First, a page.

I did not say #2. I should perhaps clarify that Solow seemed to be recommending that the subsidy be cut to zero, not based on any specific issues on Amtrak (you can search this blog for Amtrak to hear what I think of them) but under some general principle of economics under which public funding for railroads is bad but public funding for asphalt roads is to be unquestioned.

      As for the others:

      1. Solow’s speech predated Excel. I suspect he’s too old to be making his own graphs.
      3. I don’t know where Solow stands on Mao or Stalin. I suspect they’re a bit too far to the left for him.
      4. I don’t remember but I’m pretty sure Solow was wearing socks and dress shoes.
      5. I have no idea where Solow stands on frequentism but I’d guess he had a classical statistical education and hasn’t thought much about statistics since.

  3. Fernando says:

    Andrew:

    It seems to me Romer’s critique is not against math but against mathiness passing off as math.

    Just like fake jewelry to pretend one is rich, so mathiness to pretend something is rigorous and scientific.

    PS not clear in your reaction whether you are criticising math in general.

  4. Richard McElreath says:

    There’s something to this critique, but we’re always negotiating a line between mathiness and the sloppy “nuance” that goes on in other social sciences. There are risks on both sides. So perhaps a good antipode to Romer is Kieran Healy’s recent “Fuck Nuance” (PDF): http://kieranhealy.org/files/papers/fuck-nuance.pdf

  5. Rahul says:

    Andrew:

    What do you mean by “using math to exclude dissenters”? Any examples?

    e.g. If my study concludes that “Homeopathy is bogus” & say there are dissenters, isn’t using math to prove them wrong A Good Thing?

    • Dale says:

      Rahul
      I can’t speak for Andrew, but I wholeheartedly believe that economists use math to exclude dissenters – often without even knowing they are doing it. Much of the edifice of economic theory – efficiency, for example – is built upon mathematics. There is nothing wrong with the math itself, and it does further understanding of how markets do (and don’t) work. But when the math (which can be quite intense) ends up showing things like “health insurance is inefficient” it does exclude most dissenters who don’t have the math background to understand the argument. In this particular case, the argument boils down to people receiving medical care that costs more than they are willing to pay for it (yes, it’s more complicated than that, but this is the essence of the inefficiency argument). Much of the public (potential dissenters) will be lost in the math and never understand the essential argument. I would call this “mathiness.”

      • Rahul says:

        Dale:

        Interesting.

        So, are you saying that the “mathy” argument itself is sound? Or not even that? i.e. Is it a sound argument that’s hard to communicate? Or is the argument itself flawed?

        Or are you saying that the argument is sound but the math is a distraction in the sense that the same conclusions could have been reached without recourse to math or at least not as complicated as the math that gets used?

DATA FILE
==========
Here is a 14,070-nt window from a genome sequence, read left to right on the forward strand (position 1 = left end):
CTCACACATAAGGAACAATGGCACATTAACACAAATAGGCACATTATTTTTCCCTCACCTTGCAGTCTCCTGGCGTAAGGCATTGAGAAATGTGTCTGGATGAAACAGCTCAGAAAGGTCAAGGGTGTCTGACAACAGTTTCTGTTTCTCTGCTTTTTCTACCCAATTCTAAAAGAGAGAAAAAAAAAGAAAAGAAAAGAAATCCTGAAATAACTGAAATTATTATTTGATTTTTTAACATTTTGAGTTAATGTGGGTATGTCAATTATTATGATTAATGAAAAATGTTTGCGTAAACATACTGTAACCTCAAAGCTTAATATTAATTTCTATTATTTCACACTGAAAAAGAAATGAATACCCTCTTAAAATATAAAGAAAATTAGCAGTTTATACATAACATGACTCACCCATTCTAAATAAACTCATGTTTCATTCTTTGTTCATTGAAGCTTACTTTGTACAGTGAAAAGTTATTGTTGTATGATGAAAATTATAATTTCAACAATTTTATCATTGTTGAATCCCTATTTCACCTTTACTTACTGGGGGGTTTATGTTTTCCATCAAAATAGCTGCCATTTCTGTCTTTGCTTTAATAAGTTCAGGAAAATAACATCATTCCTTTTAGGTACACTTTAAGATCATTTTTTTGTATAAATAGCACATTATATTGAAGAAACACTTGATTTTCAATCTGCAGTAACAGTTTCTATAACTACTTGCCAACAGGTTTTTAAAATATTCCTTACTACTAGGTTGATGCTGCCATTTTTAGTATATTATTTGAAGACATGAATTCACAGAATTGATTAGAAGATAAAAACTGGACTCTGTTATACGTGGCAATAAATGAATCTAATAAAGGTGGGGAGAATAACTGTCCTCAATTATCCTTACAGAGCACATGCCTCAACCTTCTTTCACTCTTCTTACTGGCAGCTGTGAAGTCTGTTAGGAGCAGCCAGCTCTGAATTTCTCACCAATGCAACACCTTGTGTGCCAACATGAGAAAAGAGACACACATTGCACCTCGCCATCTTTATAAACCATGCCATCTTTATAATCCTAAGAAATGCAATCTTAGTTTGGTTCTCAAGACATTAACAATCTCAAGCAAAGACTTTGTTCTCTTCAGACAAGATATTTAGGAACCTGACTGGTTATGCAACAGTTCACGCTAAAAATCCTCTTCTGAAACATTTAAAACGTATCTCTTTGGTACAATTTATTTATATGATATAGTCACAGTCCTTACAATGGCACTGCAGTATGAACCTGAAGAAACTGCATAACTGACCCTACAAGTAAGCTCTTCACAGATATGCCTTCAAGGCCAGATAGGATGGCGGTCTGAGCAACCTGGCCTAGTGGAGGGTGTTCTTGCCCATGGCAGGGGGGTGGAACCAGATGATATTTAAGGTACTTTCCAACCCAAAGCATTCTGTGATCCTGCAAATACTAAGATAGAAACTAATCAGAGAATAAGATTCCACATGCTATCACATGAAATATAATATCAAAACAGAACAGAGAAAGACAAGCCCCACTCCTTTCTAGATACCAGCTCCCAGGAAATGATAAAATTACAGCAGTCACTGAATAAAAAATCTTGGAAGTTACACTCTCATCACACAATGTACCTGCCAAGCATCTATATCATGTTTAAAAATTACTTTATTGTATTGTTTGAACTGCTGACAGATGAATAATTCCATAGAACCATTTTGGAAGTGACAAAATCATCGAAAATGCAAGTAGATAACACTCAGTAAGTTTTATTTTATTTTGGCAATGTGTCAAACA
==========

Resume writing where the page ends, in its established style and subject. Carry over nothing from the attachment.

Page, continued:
• Dale says:

          The argument is not based on evidence. It is based on the assumption that the proper way to value health care is the same as the way markets value other goods – based on willingness to pay. Rather than argue for that particular measure (which many people might not accept), economists generally assume that is the correct measure and then, via considerable mathematics, prove various things (such as the inefficiency of government provided health care, and perhaps even the inefficiency of health insurance itself). The mathiness ensures that much of the public has no idea what is being assumed. And, I believe, many economists are not even aware there is a problem or that their assumption might be questioned.

          • Ming says:

            Tangental to the main discussion at hand, perhaps your views stem from the literature you have read or the economists you have conversed with. However, the entire field of health economics does not consider the welfare economic framework to be infallible, or the only way to analyze health related issues. Arguably, health economics is its own subfield, and one that is fairly interdisciplinary in my opinion, precisely because economists recognized (e.g., Kenneth Arrow’s 1963 paper: https://www.aeaweb.org/aer/top20/53.5.941-973.pdf) that health and health care may be different from other goods, in addition to the failure of assumptions that weakens the conclusions one may draw from standard welfare economic analysis. If you are interested, Hurley (2000) (https://books.google.ca/books?id=HPAcajAC2QUC&pg=PA55#v=onepage&q&f=false) offers an excellent survey of the frameworks that health economists use to analyze health related issues such as medical care insurance and it is framed in a way to highlight the differences between the welfarist (i.e., standard economics) and extra-welfarist approaches.

            • Dale says:

              To be sure, there are exceptions. Virtually every field of economics has some alternative views. But let’s not kid ourselves about the prevailing paradigm used in economics. In health economics it is the welfarist approach – I’d guess that over 90% of the published work uses that approach and most of that is characterized by “mathiness.”

              • Ming says:

                Certainly, health economists are still economists by training, for the most part. Again, perhaps the differences in our views are coloured by our own experiences: the economics department where I am currently studying at is comprised of faculty members that are likely more sympathetic to extra-welfarist views in health economics.